We also asked these garden centres what advice they had for other retailers who are looking at cater to young, future greenthumbs. Here’s what they had to say:
“I think you really have to love working with children as a starter. If you’re very focused on retail then it might not be a good fit for you. If you have the commitment and the time and the space to do it, I would say investigate the curriculum and make sure that the programs you offer are relevant. Make sure that they’re fun, that they’re really hands on for kisd because they learn by doing.”
-Tam Andersen, owner of Prairie Gardens & Adventure Farms in Bon Accord, Alta.
“I would say the biggest thing is just to go for it and start something. Even if it’s quarterly it’s really easy to get started. I think people get overwhelmed with the idea of how to do it and what exactly to do to start. I would say just to decide on a couple topics that are easy and that use supplies that you have at your garden centre so you’re not putting out extra costs . . . You could do vegetable gardening, planting seeds in tehs pring is really easy and fun and the kids love that. Planting bulbs in the fall, just easy projects just to get started. .If you have someone who is willing and who loves kids and who’se willing to help start that, I’d would just say get something going. It gets easier as you go along, you every year we’re looking for new ideas and we’er trying to change it up every year, maybe have a couple classes that are similar and we really try to find new and intersteing things and I think that keeps kids coming back year after year.”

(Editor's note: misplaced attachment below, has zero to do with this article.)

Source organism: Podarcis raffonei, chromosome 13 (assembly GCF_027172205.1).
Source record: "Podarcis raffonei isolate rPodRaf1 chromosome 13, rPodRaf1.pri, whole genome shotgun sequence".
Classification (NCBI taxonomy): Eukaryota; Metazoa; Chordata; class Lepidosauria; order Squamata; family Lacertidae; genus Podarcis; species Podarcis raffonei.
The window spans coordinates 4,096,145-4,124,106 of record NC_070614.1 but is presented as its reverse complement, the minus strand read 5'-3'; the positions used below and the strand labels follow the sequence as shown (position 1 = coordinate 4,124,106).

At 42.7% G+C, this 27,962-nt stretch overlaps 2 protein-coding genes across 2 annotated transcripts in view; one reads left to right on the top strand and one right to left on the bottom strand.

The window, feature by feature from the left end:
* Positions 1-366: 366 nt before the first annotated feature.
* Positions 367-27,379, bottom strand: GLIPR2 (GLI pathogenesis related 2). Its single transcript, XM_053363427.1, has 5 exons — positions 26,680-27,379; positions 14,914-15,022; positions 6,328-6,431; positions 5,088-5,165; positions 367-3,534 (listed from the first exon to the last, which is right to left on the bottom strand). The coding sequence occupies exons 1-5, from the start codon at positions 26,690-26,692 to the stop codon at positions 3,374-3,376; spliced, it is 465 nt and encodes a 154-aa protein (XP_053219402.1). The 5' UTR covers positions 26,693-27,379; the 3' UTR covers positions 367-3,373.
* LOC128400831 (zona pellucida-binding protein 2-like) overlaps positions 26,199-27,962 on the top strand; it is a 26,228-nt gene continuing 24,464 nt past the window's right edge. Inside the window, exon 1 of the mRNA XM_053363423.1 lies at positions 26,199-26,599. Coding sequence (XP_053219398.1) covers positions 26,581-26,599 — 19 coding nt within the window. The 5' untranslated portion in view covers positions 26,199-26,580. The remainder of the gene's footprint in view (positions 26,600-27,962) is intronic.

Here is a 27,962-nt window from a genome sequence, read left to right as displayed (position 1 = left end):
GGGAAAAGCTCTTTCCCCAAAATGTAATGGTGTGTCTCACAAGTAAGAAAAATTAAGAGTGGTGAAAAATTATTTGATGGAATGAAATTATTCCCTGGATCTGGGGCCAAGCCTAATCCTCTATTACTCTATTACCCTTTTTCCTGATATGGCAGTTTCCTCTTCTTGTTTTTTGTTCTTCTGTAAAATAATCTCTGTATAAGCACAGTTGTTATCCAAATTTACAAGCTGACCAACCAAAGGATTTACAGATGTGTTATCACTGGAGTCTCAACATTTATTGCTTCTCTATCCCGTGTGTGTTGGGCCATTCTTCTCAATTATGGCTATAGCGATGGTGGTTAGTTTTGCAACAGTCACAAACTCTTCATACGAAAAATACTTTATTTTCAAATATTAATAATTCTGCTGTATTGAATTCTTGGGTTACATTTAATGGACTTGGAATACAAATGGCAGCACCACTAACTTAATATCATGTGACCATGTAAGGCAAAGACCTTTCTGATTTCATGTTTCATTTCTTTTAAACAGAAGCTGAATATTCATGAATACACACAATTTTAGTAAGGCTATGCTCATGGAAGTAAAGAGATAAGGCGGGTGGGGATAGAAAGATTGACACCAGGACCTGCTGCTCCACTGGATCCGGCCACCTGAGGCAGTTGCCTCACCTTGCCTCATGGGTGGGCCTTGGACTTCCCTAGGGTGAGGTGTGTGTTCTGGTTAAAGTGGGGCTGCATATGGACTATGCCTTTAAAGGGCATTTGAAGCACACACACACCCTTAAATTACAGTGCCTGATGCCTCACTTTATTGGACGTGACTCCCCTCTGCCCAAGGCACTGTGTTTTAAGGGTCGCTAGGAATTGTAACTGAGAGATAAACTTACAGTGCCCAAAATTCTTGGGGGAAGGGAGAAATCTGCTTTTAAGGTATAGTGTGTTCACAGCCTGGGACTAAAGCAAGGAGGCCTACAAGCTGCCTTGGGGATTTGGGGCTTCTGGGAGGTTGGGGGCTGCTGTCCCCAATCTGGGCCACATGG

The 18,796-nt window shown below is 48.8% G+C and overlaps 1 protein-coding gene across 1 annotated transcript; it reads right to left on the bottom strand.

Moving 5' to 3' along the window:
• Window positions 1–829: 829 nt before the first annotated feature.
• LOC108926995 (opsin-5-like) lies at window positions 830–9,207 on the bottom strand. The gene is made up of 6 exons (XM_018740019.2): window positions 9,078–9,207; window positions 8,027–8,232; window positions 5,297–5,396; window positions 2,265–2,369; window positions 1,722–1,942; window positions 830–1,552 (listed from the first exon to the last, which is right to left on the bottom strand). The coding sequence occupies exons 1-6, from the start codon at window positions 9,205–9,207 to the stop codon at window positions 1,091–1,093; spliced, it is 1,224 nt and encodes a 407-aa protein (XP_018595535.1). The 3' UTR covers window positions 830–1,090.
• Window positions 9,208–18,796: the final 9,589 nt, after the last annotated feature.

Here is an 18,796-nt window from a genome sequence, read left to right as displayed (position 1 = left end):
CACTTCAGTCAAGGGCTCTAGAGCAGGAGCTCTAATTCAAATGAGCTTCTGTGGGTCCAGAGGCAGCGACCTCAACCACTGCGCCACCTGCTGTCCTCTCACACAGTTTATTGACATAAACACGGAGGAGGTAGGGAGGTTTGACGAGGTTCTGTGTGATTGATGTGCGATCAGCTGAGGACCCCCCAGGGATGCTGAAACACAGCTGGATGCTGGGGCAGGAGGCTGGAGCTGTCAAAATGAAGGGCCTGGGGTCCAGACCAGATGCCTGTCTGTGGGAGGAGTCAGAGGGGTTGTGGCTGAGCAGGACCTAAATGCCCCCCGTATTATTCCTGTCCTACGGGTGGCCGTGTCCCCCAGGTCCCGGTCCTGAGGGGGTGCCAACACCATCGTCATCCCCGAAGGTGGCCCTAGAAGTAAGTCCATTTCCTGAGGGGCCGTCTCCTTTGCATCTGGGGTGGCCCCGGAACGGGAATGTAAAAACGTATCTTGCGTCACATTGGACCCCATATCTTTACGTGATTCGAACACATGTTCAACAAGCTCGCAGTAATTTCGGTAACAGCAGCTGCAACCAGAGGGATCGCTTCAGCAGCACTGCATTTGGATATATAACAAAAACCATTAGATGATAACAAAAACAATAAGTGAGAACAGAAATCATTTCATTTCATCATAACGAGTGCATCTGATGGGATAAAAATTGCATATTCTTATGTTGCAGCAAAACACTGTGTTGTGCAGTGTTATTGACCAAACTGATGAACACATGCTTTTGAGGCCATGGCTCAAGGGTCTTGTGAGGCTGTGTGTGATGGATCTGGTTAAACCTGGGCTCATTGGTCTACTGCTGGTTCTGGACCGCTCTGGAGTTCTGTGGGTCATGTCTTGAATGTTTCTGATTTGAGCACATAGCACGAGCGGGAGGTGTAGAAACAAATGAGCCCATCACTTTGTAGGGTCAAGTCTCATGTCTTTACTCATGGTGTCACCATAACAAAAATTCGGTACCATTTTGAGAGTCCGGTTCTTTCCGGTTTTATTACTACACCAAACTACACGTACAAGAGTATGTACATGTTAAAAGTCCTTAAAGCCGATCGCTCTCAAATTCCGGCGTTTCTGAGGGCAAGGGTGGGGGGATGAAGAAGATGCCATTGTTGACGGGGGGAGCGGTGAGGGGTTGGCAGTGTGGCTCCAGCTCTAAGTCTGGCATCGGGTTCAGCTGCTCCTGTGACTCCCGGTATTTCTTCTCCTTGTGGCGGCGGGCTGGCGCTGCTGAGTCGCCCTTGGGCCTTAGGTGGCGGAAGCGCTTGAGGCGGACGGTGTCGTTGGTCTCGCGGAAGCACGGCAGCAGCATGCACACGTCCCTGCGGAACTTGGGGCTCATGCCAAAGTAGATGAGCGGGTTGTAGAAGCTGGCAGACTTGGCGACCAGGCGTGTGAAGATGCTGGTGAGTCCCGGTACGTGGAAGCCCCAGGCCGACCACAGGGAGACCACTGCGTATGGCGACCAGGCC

-Amy Bigej, Al’s Garden Center in Oregon
“Keep it simple and safe, start small and be
prepared. If you have any teachers on staff, get them involved because
they know the havoc that 25 kids can cause if you’re not prepared for them! In
our case, we really need one person in charge. It takes just a few hours a week
to organize. Last year, my daughter who was taking a year off after finishing
high school before going to university ran the club. She would research
and set up the activity, make a sample and photograph it for the newsletter,
organize the supplies, write the Kid’s Club newsletter and email it out, email
the volunteers and train them on the activity. (I miss her now!)
Set aside a specific area as a kid’s zone and have something there for kids all the time – Lego, colouring – so they get used to coming there. Keep your activities simple, inexpensive and unique. For Father’s Day, one year we taught the kids to braid with coloured raffia and they attached it to a Father’s Day card that they made – now it was a book mark for Dad! In the two years that we’ve ran our Kid’s Club, we have 1,500 families who subscribe to our kid’s newsletter! Some weekends, we will have 300 children attend over the two days. Costs can really add up if you don’t watch it.
Volunteers are great but they need training and you really need someone who can relate well to kids and their parents. Safety is a big issue. We do not offer to watch kids without their parents, so parents stay, watch, take pictures and even help. You wouldn’t think a Mother’s Day flower pick could be dangerous – until you put it in the hands of a rambunctious four year old. Always watch and monitor the kids.”
-Pauline Intven-Casier, Canadale Nurseries, St. Thomas, Ont.